Archer-Pair in Assyrian and Persian Warfare
The Assyrians had made major and highly effective use of a tactical feature common in Near Eastern warfare for many centuries. This was the archer-pair, consisting of a spearman bearing a very large, light but sturdy shield made of leather and wicker, and an archer; the spearman faced the enemy and held up the shield, behind which the archer hid and fired off volleys of arrows. The Persians called such shields spara and so named these tactical units sparabara, or “shield-bearers.” Typically, the Assyrians had lined these units up side by side, forming a single row of shield carriers backed by a single row of archers. [The Persians] increased the depth of the formation and also the number of archers per shield, producing a heavier concentration of arrow shot.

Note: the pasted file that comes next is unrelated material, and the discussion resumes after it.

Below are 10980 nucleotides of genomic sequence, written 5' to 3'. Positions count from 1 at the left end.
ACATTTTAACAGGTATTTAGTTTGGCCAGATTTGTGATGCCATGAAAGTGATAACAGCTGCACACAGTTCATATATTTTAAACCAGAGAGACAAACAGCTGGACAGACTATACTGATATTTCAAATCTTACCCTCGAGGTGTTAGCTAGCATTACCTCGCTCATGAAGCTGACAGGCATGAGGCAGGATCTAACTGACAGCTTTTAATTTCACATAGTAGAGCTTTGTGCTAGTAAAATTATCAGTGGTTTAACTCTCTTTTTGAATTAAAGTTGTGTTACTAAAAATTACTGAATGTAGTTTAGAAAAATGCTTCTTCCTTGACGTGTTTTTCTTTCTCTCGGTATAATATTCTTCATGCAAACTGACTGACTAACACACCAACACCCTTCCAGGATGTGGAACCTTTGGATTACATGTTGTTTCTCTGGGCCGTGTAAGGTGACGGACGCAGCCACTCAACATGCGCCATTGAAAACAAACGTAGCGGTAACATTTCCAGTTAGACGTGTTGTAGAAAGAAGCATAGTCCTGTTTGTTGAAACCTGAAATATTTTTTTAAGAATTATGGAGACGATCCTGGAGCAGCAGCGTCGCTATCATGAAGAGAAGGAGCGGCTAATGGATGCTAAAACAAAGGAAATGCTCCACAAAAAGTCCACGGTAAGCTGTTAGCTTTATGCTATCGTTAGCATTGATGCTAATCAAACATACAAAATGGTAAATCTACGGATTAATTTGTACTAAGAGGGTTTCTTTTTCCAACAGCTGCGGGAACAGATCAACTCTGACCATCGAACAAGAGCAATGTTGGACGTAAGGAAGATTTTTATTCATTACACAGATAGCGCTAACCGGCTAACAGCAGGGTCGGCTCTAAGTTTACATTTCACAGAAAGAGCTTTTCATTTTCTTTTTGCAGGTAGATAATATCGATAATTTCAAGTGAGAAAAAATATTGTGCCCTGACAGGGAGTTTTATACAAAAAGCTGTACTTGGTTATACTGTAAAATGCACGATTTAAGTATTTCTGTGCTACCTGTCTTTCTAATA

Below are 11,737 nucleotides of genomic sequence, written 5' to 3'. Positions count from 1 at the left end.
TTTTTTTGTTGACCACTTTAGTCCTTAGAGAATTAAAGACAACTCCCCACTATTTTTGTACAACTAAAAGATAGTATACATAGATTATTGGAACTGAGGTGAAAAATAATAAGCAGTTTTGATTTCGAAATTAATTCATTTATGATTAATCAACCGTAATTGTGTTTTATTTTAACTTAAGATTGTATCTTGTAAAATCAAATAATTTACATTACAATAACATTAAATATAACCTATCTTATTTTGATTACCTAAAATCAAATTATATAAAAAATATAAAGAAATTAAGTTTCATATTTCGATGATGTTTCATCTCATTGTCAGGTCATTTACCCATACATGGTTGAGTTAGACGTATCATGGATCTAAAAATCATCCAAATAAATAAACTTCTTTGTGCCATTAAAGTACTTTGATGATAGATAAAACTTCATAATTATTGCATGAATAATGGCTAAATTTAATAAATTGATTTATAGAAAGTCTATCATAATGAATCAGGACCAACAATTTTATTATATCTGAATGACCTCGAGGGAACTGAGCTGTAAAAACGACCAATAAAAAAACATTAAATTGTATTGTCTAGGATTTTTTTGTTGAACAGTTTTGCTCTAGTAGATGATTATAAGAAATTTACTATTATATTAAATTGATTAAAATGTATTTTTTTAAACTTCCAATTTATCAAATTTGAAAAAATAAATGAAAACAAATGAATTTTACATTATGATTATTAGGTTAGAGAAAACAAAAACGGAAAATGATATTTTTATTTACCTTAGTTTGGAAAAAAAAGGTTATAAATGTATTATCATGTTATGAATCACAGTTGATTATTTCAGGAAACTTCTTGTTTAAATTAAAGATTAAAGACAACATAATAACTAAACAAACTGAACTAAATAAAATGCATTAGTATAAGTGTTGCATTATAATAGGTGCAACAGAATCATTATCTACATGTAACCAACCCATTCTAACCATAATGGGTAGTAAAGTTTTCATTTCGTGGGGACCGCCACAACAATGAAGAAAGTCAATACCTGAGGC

— The Persian Empire, pp. 27-28